The Turkish Prime Minister has accused his political rivals of hacking secure government communications networks to plant a fraudulent phone conversation during which he reportedly instructs his son to hide millions of Euros.
Prime Minster Tayyip Erdogan called the 11-minute recording, which was posted to YouTube, a "treacherous attack" orchestrated by his former ally and current political rival, Islamic cleric Fethullah Gulen. Erdogan acknowledged that the voice on the recording was his but claims it was edited in order to frame him.
"They went and made a shameless montage and released it," Erdogan told deputies. "They are even listening to the state's encrypted telephones. That's how low they are."
"We will bring legal action against these [wire-tapping] activities. If we let it go on, there will be no privacy for families, nor for the state in this country," he said later, according to the BBC.
The head of the main parliamentary opposition insisted the conversation was genuine, telling Erdogan: "My advice to you is either flee the country, take your helicopter, or resign."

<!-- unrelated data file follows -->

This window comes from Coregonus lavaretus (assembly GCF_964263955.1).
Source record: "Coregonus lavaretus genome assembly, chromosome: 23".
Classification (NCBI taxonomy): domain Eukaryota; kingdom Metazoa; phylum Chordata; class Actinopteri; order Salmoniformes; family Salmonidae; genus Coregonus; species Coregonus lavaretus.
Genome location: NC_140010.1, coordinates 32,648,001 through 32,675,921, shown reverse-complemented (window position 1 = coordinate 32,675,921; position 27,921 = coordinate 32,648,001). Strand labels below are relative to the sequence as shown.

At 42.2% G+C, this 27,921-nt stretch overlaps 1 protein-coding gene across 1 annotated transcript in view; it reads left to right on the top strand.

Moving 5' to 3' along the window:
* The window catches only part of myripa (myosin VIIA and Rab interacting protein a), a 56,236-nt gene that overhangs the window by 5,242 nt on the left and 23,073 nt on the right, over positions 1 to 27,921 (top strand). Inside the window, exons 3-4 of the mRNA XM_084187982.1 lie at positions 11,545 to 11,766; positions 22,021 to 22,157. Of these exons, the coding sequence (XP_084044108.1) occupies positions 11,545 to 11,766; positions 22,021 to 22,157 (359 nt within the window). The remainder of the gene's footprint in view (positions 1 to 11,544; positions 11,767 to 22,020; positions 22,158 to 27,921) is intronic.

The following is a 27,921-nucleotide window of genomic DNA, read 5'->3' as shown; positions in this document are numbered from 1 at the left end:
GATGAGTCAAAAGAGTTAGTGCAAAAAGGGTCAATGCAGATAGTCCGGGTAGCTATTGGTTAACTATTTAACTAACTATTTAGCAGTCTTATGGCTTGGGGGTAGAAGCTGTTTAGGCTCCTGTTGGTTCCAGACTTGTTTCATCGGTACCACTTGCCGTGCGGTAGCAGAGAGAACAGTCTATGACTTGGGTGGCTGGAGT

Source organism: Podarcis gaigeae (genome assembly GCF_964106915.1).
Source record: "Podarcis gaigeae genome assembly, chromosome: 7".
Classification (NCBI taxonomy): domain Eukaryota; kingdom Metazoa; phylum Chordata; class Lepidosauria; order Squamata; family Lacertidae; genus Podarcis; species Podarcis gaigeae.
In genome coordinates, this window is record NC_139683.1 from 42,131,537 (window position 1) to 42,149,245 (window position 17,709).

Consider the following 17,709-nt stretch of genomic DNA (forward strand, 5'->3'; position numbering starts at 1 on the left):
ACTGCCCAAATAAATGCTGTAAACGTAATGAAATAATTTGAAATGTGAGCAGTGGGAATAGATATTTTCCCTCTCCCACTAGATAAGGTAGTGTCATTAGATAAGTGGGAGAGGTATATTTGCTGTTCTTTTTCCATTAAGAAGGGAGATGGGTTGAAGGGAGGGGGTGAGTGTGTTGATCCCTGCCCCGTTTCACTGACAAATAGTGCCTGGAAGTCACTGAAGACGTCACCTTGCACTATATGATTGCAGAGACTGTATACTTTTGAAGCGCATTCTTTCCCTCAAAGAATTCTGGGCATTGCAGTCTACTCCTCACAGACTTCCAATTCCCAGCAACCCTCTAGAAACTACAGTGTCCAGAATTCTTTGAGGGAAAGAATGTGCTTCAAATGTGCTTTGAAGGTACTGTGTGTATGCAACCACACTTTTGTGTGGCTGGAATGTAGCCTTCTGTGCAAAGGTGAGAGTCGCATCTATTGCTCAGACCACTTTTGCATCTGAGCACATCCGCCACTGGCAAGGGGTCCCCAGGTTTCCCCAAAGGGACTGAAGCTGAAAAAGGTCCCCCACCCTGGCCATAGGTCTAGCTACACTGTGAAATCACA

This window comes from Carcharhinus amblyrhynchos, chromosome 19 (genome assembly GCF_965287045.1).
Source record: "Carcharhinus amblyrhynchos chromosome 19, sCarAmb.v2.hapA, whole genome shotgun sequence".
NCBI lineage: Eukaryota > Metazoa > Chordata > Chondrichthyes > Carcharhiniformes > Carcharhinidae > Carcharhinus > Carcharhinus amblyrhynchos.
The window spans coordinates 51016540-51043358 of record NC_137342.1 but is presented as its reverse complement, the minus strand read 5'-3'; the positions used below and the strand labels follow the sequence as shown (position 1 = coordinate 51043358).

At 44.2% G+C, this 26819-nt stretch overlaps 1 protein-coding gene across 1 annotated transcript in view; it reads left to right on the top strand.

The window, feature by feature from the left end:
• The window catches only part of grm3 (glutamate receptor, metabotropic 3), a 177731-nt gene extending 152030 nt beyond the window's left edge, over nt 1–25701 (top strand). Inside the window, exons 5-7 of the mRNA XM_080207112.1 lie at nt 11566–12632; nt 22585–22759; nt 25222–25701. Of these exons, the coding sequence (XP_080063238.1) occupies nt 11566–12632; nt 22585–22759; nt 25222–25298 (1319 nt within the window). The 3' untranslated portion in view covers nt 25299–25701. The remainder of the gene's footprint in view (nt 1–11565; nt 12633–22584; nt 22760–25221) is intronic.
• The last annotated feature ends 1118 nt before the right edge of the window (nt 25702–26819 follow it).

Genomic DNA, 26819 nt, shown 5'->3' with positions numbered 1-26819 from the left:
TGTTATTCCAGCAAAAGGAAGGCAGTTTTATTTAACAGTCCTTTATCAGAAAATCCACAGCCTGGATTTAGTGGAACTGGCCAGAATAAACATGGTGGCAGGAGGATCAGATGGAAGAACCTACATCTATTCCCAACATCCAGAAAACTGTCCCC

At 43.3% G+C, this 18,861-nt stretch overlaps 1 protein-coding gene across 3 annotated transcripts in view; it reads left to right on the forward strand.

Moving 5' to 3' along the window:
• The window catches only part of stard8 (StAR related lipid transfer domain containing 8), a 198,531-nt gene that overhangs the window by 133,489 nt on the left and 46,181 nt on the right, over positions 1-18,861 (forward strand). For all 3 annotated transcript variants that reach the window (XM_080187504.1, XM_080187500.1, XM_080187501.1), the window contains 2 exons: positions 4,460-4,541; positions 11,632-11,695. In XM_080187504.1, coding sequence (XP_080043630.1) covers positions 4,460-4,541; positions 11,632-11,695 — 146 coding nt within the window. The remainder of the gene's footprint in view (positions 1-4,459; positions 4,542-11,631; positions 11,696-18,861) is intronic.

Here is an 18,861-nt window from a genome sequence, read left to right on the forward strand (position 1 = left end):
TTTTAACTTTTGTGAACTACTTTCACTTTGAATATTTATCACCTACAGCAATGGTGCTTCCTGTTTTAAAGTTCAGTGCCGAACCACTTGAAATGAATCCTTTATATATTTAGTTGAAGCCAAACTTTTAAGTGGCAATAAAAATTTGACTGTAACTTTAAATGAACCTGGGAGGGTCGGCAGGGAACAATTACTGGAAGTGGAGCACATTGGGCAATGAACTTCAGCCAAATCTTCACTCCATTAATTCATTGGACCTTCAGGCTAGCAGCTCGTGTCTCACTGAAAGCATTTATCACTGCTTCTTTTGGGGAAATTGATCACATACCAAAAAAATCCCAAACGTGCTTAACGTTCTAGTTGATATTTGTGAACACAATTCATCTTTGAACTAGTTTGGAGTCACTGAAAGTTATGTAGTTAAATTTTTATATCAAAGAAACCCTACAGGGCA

Supporters of Erdogan, locked in a power struggle with Gulen whom he accuses of contriving a graft scandal to topple him, chanted "Tayyip, we came here to die with you", "stand tall, don't bow" and "time is on our side".
"The people don't believe these lies," Erdogan called back to loud cheers and applause from the public gallery.
The recording, which allegedly was made on December 17, could not be independently verified by Reuters or the BBC.
Two state newspapers have accused prosecutors of hacking the government's communications. One of the prosecutors, Adem Ozcan, has denied the allegations.
"There was definitely no monitoring or phone-tapping of thousands of politicians, writers, NGO representatives and businessmen in the framework of this dossier in the way that the newspaper stories say," he said in a statement.
After the recording was released on Tuesday, hundreds of protesters shouting "Government resign" and "Thief Tayyip Erdogan" gathered in Ankara. They were eventually dispersed by police using water cannons and tear gas canisters.
[Image via AP]